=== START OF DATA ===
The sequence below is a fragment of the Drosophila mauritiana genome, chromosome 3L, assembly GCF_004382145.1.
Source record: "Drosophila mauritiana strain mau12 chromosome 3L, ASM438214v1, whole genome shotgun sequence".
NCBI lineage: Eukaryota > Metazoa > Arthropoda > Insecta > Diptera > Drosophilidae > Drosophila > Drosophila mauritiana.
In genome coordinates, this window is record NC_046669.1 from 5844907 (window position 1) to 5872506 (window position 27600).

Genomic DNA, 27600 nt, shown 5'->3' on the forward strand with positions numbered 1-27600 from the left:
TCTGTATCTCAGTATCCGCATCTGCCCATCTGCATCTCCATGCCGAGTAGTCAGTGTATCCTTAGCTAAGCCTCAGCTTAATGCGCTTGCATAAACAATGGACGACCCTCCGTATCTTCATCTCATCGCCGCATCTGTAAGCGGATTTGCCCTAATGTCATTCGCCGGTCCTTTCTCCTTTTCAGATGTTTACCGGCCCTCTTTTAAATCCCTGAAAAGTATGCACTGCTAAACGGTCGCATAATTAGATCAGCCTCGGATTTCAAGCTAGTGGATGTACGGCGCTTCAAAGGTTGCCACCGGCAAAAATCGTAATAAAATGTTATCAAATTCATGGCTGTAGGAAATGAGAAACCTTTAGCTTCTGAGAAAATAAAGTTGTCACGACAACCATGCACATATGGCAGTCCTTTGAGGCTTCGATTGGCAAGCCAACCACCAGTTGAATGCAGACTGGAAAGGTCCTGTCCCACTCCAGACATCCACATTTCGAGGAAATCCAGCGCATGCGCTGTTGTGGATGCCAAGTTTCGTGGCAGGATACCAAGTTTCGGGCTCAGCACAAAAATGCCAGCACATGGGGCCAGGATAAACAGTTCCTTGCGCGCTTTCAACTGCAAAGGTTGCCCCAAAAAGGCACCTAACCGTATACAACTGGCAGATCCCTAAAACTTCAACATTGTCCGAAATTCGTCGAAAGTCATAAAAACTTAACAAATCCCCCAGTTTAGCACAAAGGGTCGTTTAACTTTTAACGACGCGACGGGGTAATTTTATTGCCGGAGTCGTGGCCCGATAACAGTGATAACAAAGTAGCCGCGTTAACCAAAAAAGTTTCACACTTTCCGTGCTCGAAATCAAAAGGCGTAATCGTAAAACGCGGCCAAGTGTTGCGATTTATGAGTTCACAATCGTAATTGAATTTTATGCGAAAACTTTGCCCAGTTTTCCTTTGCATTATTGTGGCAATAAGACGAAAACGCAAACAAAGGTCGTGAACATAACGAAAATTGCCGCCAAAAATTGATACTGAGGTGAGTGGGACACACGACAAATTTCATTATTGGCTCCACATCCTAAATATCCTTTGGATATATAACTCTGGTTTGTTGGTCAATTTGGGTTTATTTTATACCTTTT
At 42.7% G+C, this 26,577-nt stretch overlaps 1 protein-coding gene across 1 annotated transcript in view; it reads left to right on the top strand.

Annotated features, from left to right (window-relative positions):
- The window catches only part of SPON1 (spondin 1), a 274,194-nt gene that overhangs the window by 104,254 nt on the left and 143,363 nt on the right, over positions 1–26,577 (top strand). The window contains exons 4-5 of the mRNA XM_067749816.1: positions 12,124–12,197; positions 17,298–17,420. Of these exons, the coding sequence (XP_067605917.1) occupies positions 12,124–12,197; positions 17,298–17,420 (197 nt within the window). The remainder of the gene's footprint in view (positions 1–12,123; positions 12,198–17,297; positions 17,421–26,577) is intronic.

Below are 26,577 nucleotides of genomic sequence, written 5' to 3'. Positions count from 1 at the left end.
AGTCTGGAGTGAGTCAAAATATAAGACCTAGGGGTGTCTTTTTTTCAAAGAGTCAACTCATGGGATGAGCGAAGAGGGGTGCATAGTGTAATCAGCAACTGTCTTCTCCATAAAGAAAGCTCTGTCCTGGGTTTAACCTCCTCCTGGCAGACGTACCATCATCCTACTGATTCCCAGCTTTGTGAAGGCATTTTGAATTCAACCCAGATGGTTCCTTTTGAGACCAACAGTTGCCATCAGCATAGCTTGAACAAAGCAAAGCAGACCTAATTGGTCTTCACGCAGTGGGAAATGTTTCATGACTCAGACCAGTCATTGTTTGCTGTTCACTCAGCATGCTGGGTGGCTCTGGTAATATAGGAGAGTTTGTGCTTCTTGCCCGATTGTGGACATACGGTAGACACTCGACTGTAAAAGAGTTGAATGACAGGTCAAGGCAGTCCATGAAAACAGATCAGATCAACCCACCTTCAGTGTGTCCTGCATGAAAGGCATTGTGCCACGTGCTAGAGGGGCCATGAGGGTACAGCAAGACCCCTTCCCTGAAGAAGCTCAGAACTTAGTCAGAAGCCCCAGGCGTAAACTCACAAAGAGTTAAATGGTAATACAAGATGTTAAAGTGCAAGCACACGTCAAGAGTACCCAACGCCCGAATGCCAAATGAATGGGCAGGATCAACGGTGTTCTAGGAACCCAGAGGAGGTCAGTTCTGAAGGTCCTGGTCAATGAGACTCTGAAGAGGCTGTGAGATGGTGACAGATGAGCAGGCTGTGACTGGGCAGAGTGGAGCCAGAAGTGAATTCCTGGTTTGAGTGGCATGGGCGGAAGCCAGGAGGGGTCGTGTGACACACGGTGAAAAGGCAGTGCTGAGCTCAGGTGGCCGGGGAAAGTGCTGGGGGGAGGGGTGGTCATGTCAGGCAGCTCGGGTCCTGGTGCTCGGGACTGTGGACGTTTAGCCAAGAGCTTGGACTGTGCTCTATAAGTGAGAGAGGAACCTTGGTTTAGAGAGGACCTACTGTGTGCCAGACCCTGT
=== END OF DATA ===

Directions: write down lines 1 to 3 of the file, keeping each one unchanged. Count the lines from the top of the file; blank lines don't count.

The sequence below is a fragment of the Drosophila mauritiana genome, chromosome 3L, assembly GCF_004382145.1.
Source record: "Drosophila mauritiana strain mau12 chromosome 3L, ASM438214v1, whole genome shotgun sequence".
NCBI lineage: Eukaryota > Metazoa > Arthropoda > Insecta > Diptera > Drosophilidae > Drosophila > Drosophila mauritiana.